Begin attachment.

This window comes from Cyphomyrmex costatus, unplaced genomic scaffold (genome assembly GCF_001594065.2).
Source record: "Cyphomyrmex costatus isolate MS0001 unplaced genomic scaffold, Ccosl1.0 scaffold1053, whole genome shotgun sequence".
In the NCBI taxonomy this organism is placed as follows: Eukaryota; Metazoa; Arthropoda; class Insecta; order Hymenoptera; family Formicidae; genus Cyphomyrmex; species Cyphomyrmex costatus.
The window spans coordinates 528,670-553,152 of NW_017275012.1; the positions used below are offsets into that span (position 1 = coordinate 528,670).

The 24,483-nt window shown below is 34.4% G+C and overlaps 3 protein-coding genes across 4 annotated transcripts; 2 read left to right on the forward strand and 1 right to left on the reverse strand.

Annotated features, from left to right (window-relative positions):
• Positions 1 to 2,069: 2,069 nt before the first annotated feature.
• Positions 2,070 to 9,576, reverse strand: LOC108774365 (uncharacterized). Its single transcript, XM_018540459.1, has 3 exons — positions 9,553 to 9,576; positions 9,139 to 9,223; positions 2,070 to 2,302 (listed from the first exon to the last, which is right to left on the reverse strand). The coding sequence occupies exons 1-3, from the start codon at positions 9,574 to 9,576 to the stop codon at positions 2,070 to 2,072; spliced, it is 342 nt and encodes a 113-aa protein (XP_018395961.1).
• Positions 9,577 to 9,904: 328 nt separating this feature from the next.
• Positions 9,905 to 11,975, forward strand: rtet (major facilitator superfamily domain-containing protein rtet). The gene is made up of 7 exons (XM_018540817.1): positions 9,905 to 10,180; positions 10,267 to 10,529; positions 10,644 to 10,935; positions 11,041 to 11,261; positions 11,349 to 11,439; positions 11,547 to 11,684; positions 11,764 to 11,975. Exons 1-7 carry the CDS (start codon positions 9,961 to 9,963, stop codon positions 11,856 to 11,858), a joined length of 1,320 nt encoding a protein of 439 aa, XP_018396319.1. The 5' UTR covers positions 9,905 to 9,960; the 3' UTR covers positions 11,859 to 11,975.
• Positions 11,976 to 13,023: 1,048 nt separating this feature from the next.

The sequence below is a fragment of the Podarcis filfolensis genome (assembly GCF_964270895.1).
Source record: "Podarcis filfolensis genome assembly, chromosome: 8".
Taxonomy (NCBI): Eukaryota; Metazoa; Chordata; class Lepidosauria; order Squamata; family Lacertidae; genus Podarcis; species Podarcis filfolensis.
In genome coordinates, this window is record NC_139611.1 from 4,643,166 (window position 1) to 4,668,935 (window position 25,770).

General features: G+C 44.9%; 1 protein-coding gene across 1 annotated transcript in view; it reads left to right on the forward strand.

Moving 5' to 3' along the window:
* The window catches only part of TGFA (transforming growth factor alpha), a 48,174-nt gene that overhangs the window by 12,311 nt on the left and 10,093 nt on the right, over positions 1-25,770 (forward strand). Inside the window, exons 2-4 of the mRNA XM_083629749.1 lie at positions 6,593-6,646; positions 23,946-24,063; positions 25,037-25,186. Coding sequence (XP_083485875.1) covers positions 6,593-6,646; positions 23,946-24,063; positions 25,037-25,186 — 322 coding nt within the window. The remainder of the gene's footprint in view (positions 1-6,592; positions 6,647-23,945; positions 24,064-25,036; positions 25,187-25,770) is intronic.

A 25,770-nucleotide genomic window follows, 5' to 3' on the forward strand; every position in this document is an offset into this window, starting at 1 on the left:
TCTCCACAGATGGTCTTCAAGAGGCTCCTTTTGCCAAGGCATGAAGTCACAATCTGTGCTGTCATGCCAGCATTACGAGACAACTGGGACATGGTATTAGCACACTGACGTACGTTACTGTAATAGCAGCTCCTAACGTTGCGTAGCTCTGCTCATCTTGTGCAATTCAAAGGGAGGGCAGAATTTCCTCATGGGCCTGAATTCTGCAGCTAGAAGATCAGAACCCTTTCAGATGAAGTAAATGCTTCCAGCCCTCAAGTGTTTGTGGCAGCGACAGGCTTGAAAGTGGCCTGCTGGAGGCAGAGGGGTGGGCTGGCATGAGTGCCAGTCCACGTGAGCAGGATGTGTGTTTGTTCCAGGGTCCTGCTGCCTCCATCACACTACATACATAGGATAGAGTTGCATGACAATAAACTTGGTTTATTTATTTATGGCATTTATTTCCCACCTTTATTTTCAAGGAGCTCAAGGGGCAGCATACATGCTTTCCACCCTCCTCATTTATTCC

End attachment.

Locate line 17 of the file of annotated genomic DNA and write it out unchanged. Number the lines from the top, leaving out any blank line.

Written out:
Moving 5' to 3' along the window: